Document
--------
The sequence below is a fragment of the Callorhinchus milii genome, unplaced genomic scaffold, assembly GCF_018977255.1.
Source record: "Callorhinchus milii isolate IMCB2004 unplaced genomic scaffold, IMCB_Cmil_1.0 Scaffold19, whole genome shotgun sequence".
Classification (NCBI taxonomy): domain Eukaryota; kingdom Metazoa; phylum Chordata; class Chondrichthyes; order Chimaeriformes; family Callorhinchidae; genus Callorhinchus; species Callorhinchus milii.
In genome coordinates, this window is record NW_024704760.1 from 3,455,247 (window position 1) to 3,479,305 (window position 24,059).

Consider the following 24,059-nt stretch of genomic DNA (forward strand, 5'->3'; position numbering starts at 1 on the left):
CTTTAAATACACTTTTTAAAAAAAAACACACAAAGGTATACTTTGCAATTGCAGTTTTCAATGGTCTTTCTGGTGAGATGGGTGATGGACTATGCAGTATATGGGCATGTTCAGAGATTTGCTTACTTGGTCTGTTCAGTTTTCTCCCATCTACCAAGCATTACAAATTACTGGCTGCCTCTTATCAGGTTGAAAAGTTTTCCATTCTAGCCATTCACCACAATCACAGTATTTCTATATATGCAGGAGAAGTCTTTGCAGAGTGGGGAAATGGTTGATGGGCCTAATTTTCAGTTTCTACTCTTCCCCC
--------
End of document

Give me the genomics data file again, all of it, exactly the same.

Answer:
The sequence below is a fragment of the Callorhinchus milii genome, unplaced genomic scaffold, assembly GCF_018977255.1.
Source record: "Callorhinchus milii isolate IMCB2004 unplaced genomic scaffold, IMCB_Cmil_1.0 Scaffold19, whole genome shotgun sequence".
Classification (NCBI taxonomy): domain Eukaryota; kingdom Metazoa; phylum Chordata; class Chondrichthyes; order Chimaeriformes; family Callorhinchidae; genus Callorhinchus; species Callorhinchus milii.
In genome coordinates, this window is record NW_024704760.1 from 3,455,247 (window position 1) to 3,479,305 (window position 24,059).

Consider the following 24,059-nt stretch of genomic DNA (forward strand, 5'->3'; position numbering starts at 1 on the left):
CTTTAAATACACTTTTTAAAAAAAAACACACAAAGGTATACTTTGCAATTGCAGTTTTCAATGGTCTTTCTGGTGAGATGGGTGATGGACTATGCAGTATATGGGCATGTTCAGAGATTTGCTTACTTGGTCTGTTCAGTTTTCTCCCATCTACCAAGCATTACAAATTACTGGCTGCCTCTTATCAGGTTGAAAAGTTTTCCATTCTAGCCATTCACCACAATCACAGTATTTCTATATATGCAGGAGAAGTCTTTGCAGAGTGGGGAAATGGTTGATGGGCCTAATTTTCAGTTTCTACTCTTCCCCC